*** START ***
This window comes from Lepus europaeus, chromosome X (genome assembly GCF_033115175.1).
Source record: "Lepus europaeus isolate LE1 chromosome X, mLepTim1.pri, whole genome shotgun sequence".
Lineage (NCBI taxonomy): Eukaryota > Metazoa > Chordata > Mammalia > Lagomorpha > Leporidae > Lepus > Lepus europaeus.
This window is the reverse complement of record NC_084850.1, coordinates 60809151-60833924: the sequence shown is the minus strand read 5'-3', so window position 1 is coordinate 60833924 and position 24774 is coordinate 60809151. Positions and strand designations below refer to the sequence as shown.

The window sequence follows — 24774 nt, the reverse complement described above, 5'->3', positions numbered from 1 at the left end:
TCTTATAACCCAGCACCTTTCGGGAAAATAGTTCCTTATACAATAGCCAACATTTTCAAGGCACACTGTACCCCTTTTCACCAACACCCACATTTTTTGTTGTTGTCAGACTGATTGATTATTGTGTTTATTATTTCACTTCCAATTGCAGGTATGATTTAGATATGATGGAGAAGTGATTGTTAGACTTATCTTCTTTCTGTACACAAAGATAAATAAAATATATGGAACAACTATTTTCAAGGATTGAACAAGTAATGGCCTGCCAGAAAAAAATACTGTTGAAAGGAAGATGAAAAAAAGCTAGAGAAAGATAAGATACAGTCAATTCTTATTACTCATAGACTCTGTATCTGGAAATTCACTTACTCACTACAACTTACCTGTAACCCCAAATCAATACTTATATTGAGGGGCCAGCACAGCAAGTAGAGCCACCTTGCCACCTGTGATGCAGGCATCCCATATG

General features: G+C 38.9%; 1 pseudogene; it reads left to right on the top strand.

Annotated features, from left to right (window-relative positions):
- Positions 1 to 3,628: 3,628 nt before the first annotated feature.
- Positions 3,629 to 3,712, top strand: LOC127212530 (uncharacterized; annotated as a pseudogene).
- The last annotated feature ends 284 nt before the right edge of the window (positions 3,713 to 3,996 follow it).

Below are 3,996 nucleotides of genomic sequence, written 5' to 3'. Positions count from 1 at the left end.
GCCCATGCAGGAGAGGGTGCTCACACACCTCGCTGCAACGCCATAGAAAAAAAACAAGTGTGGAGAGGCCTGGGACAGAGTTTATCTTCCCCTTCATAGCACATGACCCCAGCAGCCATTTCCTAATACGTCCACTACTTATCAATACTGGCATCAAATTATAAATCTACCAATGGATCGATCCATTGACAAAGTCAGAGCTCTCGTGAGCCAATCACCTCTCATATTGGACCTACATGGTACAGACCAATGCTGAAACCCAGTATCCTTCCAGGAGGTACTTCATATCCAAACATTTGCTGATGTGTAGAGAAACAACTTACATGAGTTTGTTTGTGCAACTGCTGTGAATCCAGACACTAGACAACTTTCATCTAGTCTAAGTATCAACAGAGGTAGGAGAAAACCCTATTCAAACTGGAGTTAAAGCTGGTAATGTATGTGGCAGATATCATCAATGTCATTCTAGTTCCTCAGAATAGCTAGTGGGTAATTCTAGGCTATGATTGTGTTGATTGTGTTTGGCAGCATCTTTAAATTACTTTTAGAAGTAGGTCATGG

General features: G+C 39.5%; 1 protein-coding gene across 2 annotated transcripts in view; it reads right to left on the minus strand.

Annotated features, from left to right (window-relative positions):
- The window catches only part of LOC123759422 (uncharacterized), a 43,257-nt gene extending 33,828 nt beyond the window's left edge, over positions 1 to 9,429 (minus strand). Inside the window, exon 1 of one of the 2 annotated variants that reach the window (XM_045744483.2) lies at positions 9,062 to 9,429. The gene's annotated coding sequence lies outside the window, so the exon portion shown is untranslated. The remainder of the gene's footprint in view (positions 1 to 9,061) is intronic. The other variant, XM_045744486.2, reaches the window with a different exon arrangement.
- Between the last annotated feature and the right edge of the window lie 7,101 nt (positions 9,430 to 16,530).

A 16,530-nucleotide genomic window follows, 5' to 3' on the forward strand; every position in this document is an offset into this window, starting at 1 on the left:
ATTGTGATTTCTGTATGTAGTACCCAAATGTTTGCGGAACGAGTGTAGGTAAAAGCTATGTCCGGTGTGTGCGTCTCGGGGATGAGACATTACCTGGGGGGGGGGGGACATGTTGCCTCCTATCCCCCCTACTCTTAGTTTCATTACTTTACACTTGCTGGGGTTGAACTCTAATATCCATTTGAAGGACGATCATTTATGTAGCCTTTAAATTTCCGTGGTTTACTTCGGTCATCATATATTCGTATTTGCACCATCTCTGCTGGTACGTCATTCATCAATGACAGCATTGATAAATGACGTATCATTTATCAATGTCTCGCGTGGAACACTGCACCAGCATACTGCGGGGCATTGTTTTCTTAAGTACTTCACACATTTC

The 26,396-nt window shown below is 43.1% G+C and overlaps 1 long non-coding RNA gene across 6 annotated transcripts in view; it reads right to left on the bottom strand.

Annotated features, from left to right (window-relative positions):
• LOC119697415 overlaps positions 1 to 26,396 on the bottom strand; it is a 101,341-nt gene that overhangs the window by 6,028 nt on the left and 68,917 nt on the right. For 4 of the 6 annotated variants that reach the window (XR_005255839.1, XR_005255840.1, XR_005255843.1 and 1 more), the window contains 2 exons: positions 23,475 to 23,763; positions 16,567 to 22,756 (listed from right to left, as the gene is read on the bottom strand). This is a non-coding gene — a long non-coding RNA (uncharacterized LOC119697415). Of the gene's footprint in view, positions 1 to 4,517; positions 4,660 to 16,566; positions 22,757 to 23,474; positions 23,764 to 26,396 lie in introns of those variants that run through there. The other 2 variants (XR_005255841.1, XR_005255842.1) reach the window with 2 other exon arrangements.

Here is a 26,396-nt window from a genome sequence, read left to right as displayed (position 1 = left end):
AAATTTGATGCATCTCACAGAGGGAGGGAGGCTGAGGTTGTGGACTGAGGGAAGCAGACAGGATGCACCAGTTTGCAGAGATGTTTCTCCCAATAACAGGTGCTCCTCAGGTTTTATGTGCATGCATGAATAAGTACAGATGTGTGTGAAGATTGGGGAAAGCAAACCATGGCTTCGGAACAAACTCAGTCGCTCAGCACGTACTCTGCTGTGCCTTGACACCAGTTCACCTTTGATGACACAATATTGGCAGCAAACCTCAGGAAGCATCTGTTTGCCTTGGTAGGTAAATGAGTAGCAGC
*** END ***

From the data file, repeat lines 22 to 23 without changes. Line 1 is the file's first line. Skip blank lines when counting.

• LOC119697415 overlaps positions 1 to 26,396 on the bottom strand; it is a 101,341-nt gene that overhangs the window by 6,028 nt on the left and 68,917 nt on the right. For 4 of the 6 annotated variants that reach the window (XR_005255839.1, XR_005255840.1, XR_005255843.1 and 1 more), the window contains 2 exons: positions 23,475 to 23,763; positions 16,567 to 22,756 (listed from right to left, as the gene is read on the bottom strand). This is a non-coding gene — a long non-coding RNA (uncharacterized LOC119697415). Of the gene's footprint in view, positions 1 to 4,517; positions 4,660 to 16,566; positions 22,757 to 23,474; positions 23,764 to 26,396 lie in introns of those variants that run through there. The other 2 variants (XR_005255841.1, XR_005255842.1) reach the window with 2 other exon arrangements.

Here is a 26,396-nt window from a genome sequence, read left to right as displayed (position 1 = left end):